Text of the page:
Monday, March 9, 2009

Pause for Real Life


I try to avoid "heavy" topics here at Odi et Amo because, well, don't we get enough of that on the news all day long? But ultimately, I feel like the longer I remain mute on the subject of the economic crisis, the more I begin to resemble an ostrich with its head in the sand, unwilling or perhaps even unable to face reality head-on.

On Saturday, one of my favorite blogs Decorno asked its readers to discuss how the current economic crisis has affected them personally (if at all). The comments are fascinating -- and I think a much better barometer for gauging "reality" than the overly-caffeinated CNN and Fox News correspondents. I urge you to head over to Decorno (click here) and check out the discussion for yourself. It just might change your perspective on things a little. As for me, it made me realize how lucky Dave and I are at the moment.

The effects of the economic meltdown have only recently begun to set in here in Houston. Sure, Houstonians lost money in the market along with the rest of the country, but until the price of oil plummeted last fall, we were still sitting pretty (relatively, anyway) in 2008. Moreover, Houston (and Texas generally) never really had a housing bubble that could burst to begin with. Accordingly, the patio home we purchased in 2006 is still worth more than we paid for it.

That's not to say Dave and I have been untouched by the crisis in our day-to-day lives. Dave works for a large oil field services company (we'll call it OFS, for short) that has gone through not one but two major layoffs since last summer. Fortunately for us, Dave has been spared thus far. But even small changes have been noticed around the office. OFS has slashed budgets across the board, bonuses, and even suspended the plant watering services and the office candy jars -- the latter much to Dave's chagrin. Back in the 1980s, OFS even resorted to suspending janitorial services (gross). Given Dave's employment at OFS, we, like much of Houston, are in the rather unique position of wanting oil and natural gas prices to rebound.

As for me, Energy Company continues to struggle (the economic losses we suffered due to Hurricane Ike and some other power industry-related issues were staggering) and the tight credit markets have only exacerbated the situation. Last week, Energy Company announced a sale of half of its business to a competitor, and I will be leaving (along with about 1300 other employees) to go work for this competitor. All in all, the sale was a good thing, not just for Energy Company, but for the transferred employees. We're all keeping our jobs, and in a major equity sale, that's highly unusual. I will say, for the record, that I have been incredibly impressed by Energy Company's treatment of its employees every step of the way. Employees were guaranteed at least 50% of their target 2008 annual bonuses and received nominal salary increases this year while officers and SVPs received their actual earned bonuses and no pay bumps. All these moves may not have made shareholders happy (Energy Company's stock has lost 95% of its value since its high in July 2008), but its kept its employees loyal, something I think is far more important in the long run.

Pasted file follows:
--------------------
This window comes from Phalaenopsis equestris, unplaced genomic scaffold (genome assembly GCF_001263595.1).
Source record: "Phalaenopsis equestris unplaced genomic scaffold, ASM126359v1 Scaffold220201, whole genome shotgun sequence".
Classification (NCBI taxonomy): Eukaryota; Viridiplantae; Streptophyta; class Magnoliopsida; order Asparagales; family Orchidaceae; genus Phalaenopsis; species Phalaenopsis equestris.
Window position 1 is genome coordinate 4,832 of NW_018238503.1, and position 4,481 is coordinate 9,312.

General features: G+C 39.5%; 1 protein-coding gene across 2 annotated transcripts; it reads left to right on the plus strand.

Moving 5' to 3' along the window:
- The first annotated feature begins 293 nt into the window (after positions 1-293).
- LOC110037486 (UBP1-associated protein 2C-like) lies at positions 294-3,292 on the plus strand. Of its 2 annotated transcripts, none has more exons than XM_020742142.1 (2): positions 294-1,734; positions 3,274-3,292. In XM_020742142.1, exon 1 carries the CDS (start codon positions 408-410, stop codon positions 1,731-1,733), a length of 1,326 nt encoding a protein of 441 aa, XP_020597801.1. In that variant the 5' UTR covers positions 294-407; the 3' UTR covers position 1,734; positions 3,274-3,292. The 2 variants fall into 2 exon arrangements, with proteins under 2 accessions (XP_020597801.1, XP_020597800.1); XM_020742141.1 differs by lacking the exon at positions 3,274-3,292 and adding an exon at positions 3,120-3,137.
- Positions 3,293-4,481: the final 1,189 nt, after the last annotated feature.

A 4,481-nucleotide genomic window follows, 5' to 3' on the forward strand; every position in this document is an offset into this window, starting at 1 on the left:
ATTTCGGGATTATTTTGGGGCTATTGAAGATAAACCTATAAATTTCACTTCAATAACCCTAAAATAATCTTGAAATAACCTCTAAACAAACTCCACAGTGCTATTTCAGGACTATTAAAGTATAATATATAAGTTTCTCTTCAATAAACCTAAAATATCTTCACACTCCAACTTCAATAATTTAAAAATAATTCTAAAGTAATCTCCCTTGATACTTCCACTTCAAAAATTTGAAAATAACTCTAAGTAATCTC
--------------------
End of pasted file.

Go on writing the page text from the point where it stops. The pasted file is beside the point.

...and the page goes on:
If you feel like sharing, let me know how things have been for you. We're in this together, after all, and the bad times are always easier when the burden is shared (and we allow ourselves at least a little opportunity to bitch).

2 comments:

Brooke said...

Ugh, that Decorno post was quite depressing. I'm still going strong on my sub-poverty line income as a grad student, but it's guaranteed for at least five more years. Hopefully the economy will have turned by then, and since I'm lucky enough to have a strong department supporting me, I'll be okay on the job market then. But right now, the major worry is paying for a wedding when my wedding savings just lost half their worth...

Lauren said...

I hear what you're saying on feeling lucky. Erin is fortunate to have the support of some big guns at her company, so she has survived the rounds of layoffs. The firm was also really modest in its hiring when everyone else was bringing in 20+ associates per year, so I think most of our jobs are pretty safe too. I definitely know people who are getting laid off right now, though, and it totally sucks.

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